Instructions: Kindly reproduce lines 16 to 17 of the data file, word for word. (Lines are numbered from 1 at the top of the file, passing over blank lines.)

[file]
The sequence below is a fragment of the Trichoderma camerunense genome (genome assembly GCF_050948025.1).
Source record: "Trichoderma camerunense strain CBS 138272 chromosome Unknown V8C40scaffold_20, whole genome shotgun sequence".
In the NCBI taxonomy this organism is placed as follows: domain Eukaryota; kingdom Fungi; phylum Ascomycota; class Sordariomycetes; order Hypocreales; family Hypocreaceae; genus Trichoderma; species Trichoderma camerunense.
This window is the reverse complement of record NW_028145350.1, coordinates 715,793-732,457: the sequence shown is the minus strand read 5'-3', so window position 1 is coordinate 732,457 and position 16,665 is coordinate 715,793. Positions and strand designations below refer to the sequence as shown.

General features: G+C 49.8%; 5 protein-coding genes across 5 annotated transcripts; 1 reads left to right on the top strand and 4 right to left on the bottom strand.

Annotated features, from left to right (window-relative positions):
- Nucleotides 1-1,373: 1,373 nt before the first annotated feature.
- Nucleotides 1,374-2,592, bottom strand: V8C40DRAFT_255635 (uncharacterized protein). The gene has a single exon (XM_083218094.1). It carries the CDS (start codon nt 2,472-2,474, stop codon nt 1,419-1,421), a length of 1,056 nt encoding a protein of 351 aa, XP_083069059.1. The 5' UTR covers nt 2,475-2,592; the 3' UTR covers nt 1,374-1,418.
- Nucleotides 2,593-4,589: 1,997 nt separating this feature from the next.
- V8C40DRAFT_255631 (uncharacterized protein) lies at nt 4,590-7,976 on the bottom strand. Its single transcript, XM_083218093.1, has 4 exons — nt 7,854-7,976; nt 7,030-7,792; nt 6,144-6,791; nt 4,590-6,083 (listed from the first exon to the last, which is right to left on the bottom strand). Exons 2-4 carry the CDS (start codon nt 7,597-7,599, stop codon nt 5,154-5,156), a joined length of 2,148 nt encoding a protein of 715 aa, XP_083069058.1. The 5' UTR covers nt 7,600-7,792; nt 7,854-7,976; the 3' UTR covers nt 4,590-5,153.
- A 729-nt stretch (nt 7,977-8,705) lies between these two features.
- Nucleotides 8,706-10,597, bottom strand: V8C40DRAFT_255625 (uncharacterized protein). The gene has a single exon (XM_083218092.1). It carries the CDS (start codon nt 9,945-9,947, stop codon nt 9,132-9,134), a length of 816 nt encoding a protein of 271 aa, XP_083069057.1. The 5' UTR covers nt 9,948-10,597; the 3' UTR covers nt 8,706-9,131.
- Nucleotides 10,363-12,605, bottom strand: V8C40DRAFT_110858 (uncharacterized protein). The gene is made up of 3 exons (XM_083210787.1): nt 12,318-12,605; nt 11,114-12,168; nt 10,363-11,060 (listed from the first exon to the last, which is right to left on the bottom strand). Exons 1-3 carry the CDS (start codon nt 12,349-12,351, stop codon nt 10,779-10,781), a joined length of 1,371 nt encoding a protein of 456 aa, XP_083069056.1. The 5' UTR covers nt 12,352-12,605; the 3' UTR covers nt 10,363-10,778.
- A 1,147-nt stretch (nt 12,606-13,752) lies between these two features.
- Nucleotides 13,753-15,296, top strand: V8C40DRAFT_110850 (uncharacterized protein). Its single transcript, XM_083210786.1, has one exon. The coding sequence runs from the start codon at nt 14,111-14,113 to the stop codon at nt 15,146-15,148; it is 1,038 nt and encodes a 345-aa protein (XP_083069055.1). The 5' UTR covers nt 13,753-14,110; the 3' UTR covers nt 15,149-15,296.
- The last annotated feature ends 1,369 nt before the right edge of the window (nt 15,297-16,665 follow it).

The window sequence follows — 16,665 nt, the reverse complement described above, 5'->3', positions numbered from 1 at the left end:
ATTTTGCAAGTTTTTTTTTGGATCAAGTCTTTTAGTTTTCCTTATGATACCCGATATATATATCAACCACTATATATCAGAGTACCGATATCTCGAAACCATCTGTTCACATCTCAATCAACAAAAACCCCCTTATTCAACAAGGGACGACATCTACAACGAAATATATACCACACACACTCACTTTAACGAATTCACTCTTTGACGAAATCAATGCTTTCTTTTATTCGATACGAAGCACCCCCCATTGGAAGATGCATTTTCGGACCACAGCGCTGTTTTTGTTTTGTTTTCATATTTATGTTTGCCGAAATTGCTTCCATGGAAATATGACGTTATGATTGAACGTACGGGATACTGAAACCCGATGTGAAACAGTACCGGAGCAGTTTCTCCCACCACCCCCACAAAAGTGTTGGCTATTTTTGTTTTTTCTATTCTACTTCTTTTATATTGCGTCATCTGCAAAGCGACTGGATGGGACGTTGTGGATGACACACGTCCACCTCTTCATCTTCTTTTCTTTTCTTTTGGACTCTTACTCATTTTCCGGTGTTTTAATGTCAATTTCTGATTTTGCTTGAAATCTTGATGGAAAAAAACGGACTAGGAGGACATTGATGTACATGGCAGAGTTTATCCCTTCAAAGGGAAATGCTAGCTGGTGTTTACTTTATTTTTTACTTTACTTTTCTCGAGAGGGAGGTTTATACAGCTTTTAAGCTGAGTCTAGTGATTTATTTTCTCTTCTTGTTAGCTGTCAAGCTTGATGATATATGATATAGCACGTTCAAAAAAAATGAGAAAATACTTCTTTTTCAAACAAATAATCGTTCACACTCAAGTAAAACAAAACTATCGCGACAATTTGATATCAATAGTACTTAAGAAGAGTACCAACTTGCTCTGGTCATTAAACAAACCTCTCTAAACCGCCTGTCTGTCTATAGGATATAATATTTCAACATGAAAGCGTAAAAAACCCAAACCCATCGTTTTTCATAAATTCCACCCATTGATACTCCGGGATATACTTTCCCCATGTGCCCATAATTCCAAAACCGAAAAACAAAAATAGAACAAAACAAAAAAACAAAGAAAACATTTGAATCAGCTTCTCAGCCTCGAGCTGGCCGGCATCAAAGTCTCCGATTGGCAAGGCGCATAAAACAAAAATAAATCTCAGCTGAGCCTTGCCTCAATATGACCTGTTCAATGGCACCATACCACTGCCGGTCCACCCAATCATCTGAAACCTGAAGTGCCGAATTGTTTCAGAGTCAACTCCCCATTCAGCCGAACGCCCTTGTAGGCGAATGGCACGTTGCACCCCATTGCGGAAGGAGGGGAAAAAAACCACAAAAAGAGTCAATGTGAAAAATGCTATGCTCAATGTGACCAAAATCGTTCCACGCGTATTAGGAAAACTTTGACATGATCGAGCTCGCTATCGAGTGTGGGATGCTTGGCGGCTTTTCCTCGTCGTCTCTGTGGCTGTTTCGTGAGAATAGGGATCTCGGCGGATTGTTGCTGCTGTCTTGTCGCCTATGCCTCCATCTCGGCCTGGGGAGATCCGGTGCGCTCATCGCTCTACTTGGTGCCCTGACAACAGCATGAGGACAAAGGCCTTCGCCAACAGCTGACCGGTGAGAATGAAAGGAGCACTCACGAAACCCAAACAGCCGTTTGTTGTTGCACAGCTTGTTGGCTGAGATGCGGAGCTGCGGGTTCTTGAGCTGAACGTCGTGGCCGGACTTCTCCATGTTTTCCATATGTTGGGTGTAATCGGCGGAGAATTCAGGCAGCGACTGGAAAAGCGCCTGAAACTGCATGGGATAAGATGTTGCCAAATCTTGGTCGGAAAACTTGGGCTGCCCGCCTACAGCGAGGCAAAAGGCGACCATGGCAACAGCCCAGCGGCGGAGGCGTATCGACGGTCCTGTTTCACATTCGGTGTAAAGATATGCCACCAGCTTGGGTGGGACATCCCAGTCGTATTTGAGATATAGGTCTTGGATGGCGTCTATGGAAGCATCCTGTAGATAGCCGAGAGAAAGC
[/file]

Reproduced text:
- The last annotated feature ends 1,369 nt before the right edge of the window (nt 15,297-16,665 follow it).

The window sequence follows — 16,665 nt, the reverse complement described above, 5'->3', positions numbered from 1 at the left end: